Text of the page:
Yesterday, Wired Magazine produced the most exuberant report on the Internet I have read since the mid-nineties. This isn't the information age, writer Chris Anderson tells us, it is an age where armies of amateurs are happy to work for free.
Yeah, sure, the Internet is great, but if there has to be a revolution, I think we need to come up for a better name for it than The Army of Amateurs Age, or Wire’s bland The Age of Peer Production. How about the Do-it-Yourself Age? There's a term I'm CERTAIN will catch on like wild fire.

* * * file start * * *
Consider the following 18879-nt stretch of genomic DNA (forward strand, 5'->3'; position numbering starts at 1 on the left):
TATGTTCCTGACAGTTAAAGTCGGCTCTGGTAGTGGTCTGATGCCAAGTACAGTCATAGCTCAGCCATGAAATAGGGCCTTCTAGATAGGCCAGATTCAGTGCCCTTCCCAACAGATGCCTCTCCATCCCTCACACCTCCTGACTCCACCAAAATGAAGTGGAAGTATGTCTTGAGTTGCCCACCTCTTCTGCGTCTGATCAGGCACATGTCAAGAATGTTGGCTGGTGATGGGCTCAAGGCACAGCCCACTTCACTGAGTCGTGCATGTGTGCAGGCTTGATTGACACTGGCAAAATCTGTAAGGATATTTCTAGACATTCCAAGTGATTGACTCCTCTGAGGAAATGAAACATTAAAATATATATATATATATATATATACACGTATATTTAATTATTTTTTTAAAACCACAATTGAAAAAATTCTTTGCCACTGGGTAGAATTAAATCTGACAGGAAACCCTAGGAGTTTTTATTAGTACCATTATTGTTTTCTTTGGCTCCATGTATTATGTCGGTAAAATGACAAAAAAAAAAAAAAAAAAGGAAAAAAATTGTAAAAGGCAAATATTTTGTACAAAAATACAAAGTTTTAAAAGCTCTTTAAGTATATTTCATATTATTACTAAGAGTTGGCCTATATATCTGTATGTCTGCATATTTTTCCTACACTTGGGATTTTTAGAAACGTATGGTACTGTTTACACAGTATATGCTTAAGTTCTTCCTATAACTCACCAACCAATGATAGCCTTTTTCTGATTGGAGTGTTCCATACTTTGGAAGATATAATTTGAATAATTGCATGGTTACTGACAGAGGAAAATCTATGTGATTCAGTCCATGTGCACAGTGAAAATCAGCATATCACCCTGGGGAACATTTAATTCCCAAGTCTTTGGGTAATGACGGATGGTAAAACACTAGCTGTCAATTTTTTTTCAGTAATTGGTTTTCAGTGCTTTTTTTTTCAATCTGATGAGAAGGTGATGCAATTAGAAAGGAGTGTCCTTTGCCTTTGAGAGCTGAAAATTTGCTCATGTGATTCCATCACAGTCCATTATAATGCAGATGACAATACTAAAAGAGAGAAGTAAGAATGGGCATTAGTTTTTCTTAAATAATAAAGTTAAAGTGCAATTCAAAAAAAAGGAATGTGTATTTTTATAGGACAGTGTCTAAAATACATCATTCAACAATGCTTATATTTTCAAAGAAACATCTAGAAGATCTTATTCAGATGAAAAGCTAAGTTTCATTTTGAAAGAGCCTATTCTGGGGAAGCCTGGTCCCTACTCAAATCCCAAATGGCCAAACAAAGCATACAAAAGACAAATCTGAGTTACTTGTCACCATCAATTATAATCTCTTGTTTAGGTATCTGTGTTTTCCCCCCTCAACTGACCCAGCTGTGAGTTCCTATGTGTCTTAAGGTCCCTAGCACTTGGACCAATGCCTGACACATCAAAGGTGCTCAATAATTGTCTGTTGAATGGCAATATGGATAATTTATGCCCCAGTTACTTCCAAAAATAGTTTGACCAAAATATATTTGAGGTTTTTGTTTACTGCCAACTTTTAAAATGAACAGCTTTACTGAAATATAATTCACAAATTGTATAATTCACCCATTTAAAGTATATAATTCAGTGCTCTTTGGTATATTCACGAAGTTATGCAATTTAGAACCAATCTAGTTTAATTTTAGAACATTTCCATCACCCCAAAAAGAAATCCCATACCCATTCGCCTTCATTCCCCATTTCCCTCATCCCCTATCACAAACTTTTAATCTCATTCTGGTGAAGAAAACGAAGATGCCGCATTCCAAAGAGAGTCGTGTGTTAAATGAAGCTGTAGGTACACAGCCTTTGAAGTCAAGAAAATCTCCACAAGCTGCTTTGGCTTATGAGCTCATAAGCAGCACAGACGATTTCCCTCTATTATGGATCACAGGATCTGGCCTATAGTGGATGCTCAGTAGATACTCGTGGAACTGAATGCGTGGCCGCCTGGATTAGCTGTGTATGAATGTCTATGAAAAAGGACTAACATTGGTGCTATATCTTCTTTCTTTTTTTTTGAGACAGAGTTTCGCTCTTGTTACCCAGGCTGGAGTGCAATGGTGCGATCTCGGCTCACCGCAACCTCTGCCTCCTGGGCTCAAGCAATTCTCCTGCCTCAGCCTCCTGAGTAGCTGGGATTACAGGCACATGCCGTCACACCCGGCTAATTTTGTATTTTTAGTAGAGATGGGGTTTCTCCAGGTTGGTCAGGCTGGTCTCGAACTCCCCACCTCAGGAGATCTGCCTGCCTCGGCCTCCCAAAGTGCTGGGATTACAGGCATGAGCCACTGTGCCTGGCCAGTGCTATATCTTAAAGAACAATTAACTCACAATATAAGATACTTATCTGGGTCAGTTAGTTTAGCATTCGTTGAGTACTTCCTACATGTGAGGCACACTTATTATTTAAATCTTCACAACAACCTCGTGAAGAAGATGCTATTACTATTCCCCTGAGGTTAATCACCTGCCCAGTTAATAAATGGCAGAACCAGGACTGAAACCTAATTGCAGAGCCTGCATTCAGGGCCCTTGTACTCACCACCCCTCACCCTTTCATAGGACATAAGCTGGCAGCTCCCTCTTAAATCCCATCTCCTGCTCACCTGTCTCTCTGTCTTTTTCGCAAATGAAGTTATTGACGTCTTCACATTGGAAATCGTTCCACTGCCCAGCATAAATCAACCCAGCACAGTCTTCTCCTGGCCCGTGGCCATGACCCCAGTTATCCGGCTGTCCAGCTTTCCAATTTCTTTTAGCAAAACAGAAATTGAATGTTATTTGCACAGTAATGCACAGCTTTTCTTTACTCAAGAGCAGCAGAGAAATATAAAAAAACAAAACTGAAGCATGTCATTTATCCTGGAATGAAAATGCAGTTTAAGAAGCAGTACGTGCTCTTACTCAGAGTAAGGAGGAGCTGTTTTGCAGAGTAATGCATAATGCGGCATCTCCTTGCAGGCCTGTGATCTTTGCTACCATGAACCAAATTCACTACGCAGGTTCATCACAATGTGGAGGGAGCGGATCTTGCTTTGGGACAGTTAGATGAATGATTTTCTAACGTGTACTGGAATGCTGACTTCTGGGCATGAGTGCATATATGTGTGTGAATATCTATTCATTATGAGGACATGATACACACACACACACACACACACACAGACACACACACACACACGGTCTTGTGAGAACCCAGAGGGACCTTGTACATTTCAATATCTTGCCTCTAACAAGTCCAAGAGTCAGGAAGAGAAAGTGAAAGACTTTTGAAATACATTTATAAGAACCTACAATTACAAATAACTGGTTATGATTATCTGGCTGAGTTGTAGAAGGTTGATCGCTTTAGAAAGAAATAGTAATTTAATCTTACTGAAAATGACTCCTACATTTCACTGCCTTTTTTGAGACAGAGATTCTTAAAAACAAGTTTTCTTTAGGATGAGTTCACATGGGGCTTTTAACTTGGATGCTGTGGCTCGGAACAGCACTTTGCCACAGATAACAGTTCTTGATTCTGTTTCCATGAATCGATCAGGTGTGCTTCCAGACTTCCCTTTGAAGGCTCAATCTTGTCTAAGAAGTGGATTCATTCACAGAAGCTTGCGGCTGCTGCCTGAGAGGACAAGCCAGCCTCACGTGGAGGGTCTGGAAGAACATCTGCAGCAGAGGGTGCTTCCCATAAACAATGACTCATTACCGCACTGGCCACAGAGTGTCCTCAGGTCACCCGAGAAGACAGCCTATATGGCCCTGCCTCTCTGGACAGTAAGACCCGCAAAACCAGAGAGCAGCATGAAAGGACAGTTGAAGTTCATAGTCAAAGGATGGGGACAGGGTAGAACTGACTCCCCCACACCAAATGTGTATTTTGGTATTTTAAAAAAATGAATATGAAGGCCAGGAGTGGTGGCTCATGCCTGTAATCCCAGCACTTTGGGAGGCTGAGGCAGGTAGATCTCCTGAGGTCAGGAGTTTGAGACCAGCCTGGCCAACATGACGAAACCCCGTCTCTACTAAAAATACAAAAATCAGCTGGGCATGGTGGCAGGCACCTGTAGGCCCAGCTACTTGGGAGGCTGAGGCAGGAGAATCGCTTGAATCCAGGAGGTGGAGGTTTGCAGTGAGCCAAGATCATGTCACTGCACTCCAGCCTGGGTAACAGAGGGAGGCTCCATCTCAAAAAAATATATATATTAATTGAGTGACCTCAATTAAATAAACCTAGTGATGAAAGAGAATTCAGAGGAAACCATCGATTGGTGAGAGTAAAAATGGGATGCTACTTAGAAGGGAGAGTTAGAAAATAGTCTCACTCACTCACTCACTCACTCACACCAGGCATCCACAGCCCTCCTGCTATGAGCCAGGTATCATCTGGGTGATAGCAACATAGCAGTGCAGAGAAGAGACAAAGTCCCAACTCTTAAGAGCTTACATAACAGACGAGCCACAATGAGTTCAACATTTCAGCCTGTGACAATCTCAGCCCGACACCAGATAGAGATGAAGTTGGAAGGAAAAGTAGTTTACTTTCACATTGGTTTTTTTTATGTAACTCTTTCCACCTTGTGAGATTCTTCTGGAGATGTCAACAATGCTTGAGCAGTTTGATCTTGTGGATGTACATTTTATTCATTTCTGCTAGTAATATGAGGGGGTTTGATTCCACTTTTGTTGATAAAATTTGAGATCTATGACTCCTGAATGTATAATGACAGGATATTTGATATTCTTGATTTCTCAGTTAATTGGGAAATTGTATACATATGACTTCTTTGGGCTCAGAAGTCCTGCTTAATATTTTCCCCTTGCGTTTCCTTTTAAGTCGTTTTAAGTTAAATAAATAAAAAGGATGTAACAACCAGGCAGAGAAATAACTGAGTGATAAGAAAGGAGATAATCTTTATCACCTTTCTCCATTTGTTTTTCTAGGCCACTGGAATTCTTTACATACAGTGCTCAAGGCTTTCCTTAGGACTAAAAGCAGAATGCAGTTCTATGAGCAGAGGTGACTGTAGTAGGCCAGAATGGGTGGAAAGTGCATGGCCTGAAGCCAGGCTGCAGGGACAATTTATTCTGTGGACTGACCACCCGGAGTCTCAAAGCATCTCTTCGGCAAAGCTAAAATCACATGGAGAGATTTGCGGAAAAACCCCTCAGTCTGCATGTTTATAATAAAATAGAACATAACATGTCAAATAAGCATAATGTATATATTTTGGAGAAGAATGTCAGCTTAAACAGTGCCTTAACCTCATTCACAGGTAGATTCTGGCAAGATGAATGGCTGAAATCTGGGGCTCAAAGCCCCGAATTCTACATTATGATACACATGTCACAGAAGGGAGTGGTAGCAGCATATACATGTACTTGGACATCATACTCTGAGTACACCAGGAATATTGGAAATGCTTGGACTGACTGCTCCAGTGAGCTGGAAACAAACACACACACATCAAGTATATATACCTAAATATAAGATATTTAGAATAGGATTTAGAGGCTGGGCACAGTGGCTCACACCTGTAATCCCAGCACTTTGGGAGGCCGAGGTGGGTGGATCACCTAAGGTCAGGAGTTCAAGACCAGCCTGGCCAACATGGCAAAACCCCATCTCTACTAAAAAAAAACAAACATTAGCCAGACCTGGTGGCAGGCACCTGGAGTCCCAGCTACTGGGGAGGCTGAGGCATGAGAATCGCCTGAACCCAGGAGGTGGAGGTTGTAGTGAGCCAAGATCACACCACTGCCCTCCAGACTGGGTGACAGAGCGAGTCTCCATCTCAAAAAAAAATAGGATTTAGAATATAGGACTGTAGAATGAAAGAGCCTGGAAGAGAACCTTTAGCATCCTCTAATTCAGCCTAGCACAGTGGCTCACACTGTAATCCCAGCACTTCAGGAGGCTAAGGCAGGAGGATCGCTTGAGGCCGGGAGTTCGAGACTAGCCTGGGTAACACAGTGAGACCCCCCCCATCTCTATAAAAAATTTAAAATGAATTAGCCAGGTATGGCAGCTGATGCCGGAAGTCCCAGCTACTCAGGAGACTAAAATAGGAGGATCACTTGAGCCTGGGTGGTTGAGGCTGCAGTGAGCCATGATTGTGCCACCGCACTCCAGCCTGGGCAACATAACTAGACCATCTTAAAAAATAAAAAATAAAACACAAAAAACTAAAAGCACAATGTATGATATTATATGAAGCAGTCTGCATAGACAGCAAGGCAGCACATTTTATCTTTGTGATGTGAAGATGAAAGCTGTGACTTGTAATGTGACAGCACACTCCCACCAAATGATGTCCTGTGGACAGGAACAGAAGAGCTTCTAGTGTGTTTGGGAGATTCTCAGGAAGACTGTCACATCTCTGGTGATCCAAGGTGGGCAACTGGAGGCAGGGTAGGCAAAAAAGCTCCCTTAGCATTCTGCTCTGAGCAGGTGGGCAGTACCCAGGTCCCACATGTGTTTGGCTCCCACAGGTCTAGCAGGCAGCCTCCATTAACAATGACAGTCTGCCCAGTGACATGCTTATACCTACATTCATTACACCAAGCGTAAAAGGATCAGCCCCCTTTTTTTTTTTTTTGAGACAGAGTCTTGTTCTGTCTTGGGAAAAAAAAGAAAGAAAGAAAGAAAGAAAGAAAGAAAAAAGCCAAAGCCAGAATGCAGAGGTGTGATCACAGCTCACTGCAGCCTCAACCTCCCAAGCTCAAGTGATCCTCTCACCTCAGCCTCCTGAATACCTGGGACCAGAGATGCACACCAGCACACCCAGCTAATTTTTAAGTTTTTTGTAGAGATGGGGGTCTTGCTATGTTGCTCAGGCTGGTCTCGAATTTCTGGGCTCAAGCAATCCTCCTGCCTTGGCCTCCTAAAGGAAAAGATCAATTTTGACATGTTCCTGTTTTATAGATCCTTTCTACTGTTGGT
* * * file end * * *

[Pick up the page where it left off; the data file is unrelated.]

Now, I've been thinking about this article all morning because while I essentially agree with the premise that user generated content is greatly affecting business practice, I find the glee with which the piece is written slightly alarming. It is true that the Internet is a very exciting place right now, but it can't all be sunshine and lollipops. In reality, it's not, and I think we should be distrustful of at least some of the ideas put forth in this article, namely, that companies are creating “tools that give voice to millions”. Clearly this is a fallacy. Companies may collect the feedback of millions, but assuming the